I've also noticed that the aspect ratio (is that the right term? the amount of black space in the upper and lower thirds of the screen) shifts based on whether characters are describing memories or actually entering dream states. When Kerry's explanation of her mutation cuts to that train set flashback, the screen narrows, and it narrowed even more than that during the memory work disaster in the last episode. The scenes of Amy in prison, with their washed-out colors, fill the screen, indicating it's really happening. David has escaped into this TV show in his head, but since neither his powers nor his guilt will let him forget, Amy's captivity, along with other elements from waking life, remain present in his delusion. This is why Syd name-checks The Wizard of Oz in the voice over: at least some of these people are real, but they've been superimposed on a parallel reality while David is unconscious somewhere in the real world. (Tinfoil hat detail: There's a brief shot of a D3 corridor before the cut to Amy in her cell. An apparently unconscious figure in gray hood is hunched against an observation window. The window is cracked almost identically to the way Cary's lab window cracked while David was astral-projecting to Amy's interrogation room.)

Tl;dr: Brazil-ception.

I'm also giving Noah Hawley the benefit of the doubt, because so much of his choices in The Unusuals and Fargo were really precise and intentional, and I want that to be true of Legion too.
posted by Fish, fish, are you doing your duty? at 2:42 PM on March 5, 2017


I took Oh yeah's suggestion and made a books-included discussion thread.
posted by Pronoiac at 4:42 PM on March 5, 2017 [3 favorites]


If Jemaine Clement's leisure suit is based off of James Burke's in the original Connections series, then I'm even more intrigued to see where his character goes.
posted by Orange Dinosaur Slide at 9:02 PM on March 5, 2017 [6 favorites]


"And also Feist is pretty awesome and I like this show for reminding me of that"

I didn't know who performed that song but I knew when the ep was over I was going to find out, and I did, and then I came here and saw your comment and wanted to agree.

I loved the music in Fargo S02 and I'm loving the music here as well.
posted by komara at 9:13 PM on March 5, 2017


Syd's delivery style reminds me of another actress or character, but i can't place it, it distracts me a bit when she's onscreen.

I had the same feeling and figured out it was Rachel Blanchard for me. Don't know if that's who you were thinking of.
posted by LizBoBiz at 5:37 AM on March 7, 2017 [2 favorites]


I was kind of conflicted about Carey's end (?) too, because, yeah, we have Fierce Native Warrior Stereotype immediately Dying to Save the White People, but on the other hand that was one deeply touching danse macabre and I got choked up watching it.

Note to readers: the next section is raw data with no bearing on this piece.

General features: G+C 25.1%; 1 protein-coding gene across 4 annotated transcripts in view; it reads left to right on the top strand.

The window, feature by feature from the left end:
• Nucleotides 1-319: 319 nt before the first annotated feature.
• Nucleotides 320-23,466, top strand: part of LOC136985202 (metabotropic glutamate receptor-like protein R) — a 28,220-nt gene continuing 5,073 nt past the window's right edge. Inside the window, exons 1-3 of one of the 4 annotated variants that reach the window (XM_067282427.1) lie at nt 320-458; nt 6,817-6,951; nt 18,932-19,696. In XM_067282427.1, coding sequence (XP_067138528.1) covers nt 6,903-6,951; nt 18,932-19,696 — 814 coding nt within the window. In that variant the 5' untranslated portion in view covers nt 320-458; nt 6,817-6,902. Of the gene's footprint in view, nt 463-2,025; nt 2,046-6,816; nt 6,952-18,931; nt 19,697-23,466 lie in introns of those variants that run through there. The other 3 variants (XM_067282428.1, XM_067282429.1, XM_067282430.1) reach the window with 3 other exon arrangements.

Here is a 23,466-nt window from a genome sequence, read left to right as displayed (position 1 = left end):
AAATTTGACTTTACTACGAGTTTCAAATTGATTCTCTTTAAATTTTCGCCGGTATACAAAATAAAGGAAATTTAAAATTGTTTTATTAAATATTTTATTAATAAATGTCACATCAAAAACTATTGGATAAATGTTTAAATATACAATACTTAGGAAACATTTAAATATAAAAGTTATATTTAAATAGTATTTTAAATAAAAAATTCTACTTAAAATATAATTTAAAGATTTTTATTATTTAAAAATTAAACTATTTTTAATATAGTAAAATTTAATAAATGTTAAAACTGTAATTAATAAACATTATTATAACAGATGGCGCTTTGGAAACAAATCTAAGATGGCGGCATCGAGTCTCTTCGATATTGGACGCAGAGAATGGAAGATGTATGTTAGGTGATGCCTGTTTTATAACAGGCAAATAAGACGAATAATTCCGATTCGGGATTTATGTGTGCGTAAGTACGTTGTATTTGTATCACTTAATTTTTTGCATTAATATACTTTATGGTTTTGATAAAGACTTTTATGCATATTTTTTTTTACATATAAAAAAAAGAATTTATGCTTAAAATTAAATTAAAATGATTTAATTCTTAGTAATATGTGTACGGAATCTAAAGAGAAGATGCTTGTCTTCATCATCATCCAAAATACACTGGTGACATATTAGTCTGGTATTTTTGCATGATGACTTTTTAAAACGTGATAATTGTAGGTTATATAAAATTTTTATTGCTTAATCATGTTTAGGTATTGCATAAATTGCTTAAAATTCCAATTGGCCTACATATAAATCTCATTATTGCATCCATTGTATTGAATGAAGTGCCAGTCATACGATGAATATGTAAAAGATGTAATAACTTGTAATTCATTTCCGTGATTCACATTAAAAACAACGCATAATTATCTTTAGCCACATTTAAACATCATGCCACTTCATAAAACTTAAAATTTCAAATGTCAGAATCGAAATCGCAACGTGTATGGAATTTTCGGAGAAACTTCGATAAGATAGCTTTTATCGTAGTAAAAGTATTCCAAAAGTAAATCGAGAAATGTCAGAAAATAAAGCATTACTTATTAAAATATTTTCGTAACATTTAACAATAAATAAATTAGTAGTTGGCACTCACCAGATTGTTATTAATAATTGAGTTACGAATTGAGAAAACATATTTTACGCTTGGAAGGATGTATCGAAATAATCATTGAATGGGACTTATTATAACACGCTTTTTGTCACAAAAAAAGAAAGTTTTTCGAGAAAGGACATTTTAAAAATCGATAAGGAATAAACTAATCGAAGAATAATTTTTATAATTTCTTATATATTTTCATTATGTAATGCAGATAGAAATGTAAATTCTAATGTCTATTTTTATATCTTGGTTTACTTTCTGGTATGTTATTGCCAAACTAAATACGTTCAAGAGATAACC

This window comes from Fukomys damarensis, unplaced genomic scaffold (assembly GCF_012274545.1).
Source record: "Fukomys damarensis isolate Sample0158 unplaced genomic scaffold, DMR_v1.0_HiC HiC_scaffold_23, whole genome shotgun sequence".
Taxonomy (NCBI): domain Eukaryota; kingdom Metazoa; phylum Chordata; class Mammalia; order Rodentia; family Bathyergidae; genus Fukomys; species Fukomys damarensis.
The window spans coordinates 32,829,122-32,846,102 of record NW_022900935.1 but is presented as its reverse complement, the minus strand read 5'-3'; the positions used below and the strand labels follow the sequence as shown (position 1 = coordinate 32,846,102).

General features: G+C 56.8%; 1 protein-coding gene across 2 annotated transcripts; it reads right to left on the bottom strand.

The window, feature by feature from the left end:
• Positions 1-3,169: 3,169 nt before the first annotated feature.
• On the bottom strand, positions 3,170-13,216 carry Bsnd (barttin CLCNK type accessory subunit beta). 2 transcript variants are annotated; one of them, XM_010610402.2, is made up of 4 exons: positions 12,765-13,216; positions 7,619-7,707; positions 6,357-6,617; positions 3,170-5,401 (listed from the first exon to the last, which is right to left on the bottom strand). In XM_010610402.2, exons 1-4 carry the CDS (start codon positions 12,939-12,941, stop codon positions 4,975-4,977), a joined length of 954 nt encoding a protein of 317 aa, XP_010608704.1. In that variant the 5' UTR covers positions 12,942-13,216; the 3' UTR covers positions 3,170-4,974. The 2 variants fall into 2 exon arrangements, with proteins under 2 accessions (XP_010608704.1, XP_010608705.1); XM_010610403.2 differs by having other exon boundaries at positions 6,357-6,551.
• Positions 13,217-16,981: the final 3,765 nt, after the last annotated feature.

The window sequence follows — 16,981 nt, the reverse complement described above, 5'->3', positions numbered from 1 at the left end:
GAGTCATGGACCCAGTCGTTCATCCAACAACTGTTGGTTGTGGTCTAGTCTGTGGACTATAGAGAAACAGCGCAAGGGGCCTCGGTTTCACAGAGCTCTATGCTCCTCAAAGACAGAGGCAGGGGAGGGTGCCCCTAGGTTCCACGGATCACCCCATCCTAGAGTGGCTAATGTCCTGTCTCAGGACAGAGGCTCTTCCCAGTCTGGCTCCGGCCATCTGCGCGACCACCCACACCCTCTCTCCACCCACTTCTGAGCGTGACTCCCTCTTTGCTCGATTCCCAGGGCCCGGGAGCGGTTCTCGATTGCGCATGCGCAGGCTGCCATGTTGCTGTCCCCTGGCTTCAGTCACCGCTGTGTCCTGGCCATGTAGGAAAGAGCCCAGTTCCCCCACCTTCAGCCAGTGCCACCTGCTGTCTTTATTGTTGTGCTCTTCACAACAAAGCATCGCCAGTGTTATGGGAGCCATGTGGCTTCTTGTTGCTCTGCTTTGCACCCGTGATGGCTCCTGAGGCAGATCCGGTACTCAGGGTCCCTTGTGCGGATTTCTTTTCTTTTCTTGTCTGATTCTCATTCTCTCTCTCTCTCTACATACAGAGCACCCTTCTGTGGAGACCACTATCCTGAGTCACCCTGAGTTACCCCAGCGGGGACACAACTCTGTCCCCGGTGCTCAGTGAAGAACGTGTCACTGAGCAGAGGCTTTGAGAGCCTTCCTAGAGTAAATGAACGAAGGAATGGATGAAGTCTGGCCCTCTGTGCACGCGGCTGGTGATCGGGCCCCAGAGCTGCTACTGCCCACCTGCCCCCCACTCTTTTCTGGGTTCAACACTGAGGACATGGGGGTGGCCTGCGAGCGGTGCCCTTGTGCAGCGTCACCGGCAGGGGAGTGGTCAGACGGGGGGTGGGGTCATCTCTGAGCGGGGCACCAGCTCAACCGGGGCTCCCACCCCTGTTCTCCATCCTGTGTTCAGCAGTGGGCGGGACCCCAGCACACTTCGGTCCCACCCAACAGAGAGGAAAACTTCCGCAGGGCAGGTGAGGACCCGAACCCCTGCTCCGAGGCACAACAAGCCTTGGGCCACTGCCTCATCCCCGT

Mostly, though, I'm watching and thinking fuck me, this is really really good. And boy howdy, if you want someone getting all up in your head, Aubrey Plaza's about as good as it gets there.

I just realized, Sydney can have sex, just not from within her own body.

I really hope they do not go down that road.
posted by middleclasstool at 7:24 AM on March 7, 2017


Is it significant that the book in the astral plane is called "The World's Angriest Boy in the World"?

I LOVE this show so so much. Jermaine Clement's opening monologue was so disorienting and amazing and delivered with such panache and consummate skill that ROU_Xenophobe and I looked at each other and grinned at how awesome it was. And then the episode got BETTER from there!

Also the music montage with Feist was just wonderful.

The X's all over the place in the background are such a cool little nod to the larger universe this story is set in.

The art direction, editing, writing and acting are all amazing, some of the best I have ever seen on TV. And this show has BY FAR the best hairstyling ever.
posted by biscotti at 7:54 AM on March 7, 2017 [1 favorite]


Is it significant that the book in the astral plane is called "The World's Angriest Boy in the World"?

It's called that everywhere we see it.
posted by cooker girl at 6:15 PM on March 8, 2017


FWIW, every time I see that book it reminds me of a) The Babadook and b) David Lynch's The Angriest Dog in the World comic strip.
posted by EXISTENZ IS PAUSED at 7:08 PM on March 8, 2017 [2 favorites]


(Hey, if anyone else feels like starting the Chapter 5 thread tonight, please feel free to go ahead - I had to record a later showing of tonight's episode, won't get a chance to watch it until tomorrow night)
posted by oh yeah! at 8:25 PM on March 8, 2017


I'll start the show only thread for last night - there's a lot to talk about!
posted by codacorolla at 9:56 AM on March 9, 2017